Plummeting insect populations threaten our way of life


A new analysis, published in the journal Biological Conservation has revealed that more than 40% of insect species are declining and a third are endangered. As the Guardian reported, the rate of extinction is eight times faster than that of mammals, birds, and reptiles. The total mass of insects is falling by a precipitous 2.5% a year, according to the data, suggesting they could vanish within a century. According to some scientists, the planet is at the start of a sixth mass extinction in its history, with huge losses already reported in larger animals that are easier to study. But insects are by far the most varied and abundant animals, outweighing humanity by 17 times. They are essential for the proper functioning of all ecosystems, the researchers say, as food for other creatures, pollinators, and recyclers of nutrients.

According to the research, intensive agriculture is the main driver of the declines, particularly the heavy use of pesticides. Urbanization and climate change are also significant factors. Professor Dave Goulson at the University explained that “It should be of huge concern to all of us, for insects are at the heart of every food web, they pollinate the large majority of plant species, keep the soil healthy, recycle nutrients, control pests, and much more. Love them or loathe them, we humans cannot survive without insects.”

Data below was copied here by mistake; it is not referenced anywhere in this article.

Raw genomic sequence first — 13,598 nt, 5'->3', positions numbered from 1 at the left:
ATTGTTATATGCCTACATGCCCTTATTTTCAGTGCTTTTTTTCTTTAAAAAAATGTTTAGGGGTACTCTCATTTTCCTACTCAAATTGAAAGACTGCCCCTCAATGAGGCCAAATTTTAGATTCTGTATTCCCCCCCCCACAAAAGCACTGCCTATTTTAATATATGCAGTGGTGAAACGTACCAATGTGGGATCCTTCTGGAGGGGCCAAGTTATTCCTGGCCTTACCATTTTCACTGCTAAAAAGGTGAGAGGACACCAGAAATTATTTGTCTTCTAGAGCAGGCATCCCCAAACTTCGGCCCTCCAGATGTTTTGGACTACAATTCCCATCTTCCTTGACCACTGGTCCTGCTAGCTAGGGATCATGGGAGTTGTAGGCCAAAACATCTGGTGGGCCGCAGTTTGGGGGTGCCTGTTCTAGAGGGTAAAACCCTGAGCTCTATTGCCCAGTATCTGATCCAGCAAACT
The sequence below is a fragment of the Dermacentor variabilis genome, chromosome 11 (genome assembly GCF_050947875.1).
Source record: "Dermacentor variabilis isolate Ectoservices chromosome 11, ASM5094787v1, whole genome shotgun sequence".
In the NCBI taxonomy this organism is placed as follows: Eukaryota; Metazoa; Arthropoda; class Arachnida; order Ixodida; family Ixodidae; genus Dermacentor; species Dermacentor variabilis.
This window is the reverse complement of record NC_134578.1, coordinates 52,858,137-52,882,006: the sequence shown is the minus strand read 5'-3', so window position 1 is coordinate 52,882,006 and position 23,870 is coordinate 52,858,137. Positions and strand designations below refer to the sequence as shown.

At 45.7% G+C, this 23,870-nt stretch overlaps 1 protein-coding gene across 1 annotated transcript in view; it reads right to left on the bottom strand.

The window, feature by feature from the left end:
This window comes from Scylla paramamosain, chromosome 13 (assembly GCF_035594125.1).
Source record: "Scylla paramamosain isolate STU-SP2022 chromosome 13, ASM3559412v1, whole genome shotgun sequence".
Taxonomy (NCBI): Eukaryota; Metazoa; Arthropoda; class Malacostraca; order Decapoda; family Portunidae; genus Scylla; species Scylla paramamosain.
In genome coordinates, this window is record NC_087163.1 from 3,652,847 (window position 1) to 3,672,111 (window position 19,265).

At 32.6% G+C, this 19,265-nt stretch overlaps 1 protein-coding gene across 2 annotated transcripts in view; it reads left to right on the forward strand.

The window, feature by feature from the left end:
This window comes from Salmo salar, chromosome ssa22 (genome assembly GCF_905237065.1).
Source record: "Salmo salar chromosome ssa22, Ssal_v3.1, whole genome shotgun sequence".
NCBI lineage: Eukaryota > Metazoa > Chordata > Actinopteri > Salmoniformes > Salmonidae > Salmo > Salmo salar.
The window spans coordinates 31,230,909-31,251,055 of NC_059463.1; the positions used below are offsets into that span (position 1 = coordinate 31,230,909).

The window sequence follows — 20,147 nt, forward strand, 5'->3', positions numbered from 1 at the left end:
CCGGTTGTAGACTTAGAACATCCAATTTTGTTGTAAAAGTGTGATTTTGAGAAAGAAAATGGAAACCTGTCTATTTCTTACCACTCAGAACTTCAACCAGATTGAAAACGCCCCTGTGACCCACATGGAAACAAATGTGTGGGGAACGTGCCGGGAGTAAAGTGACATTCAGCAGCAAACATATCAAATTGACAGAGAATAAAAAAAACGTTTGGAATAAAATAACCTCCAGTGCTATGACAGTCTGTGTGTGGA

Why This Matters: As the human population grows instead of turning more forests, grasslands, etc into farmland we need to focus on sustainable farming practices and reducing our reliance on pesticides. Preserving habitat for insects and ensuring that their populations can stay healthy is critical to our survival as well. As NatGeo explained, almonds in California or watermelons in Florida wouldn’t be available if it were not for bees. Insects also return nutrients to the earth. If they weren’t around, the amount of decay and rot all over the place would be terrible. We don’t notice these services because insects are so small and we often see them as this nuisance. But they are the lever pullers of the world.

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